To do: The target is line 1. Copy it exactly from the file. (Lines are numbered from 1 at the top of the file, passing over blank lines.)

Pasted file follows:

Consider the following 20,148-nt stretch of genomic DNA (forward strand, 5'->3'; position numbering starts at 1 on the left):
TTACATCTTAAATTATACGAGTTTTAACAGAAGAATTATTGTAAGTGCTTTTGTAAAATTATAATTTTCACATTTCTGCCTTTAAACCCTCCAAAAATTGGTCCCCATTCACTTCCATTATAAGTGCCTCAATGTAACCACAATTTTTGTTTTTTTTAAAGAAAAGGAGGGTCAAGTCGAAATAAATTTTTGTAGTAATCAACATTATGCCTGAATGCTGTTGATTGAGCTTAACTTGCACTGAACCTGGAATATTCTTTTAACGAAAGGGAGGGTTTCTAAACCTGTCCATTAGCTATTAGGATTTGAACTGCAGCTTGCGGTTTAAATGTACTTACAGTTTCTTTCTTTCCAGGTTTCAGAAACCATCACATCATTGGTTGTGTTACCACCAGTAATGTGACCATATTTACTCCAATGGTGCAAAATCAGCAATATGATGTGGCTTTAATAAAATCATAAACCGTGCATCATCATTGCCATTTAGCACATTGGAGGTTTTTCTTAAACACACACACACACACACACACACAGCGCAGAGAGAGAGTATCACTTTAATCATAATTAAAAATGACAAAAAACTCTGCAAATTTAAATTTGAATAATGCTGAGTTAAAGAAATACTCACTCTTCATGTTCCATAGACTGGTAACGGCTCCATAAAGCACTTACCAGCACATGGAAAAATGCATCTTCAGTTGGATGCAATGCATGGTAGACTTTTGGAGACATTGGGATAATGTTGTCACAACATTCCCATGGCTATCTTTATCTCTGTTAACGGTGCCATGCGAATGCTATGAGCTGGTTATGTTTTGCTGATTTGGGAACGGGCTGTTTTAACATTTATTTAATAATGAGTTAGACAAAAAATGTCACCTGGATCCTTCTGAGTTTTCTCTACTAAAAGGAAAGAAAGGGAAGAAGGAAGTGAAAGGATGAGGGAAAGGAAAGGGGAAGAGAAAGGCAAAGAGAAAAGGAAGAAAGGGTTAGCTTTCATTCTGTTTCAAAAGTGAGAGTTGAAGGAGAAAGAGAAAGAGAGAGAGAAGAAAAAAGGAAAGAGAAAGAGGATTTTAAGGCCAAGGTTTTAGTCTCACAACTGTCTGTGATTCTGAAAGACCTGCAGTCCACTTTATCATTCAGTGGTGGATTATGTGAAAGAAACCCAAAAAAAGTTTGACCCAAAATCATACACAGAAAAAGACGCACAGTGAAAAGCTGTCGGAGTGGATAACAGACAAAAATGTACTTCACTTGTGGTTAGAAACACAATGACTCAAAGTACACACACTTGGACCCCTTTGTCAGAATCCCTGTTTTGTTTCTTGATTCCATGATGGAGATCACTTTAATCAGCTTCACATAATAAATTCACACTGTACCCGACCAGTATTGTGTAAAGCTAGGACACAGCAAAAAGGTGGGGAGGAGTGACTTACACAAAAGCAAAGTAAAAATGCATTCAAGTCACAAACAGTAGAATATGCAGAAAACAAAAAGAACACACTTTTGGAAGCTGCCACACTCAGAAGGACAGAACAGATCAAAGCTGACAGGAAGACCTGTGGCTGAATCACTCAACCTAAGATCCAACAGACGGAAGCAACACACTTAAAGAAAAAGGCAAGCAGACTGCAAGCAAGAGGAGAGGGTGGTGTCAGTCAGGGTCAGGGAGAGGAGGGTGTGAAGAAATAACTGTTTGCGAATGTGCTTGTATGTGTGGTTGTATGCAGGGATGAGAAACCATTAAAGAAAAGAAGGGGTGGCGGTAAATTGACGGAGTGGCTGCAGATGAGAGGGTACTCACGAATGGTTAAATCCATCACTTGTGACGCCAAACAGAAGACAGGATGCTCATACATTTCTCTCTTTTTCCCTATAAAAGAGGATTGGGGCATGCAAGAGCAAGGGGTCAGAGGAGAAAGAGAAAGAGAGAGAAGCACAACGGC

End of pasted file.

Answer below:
Consider the following 20,148-nt stretch of genomic DNA (forward strand, 5'->3'; position numbering starts at 1 on the left):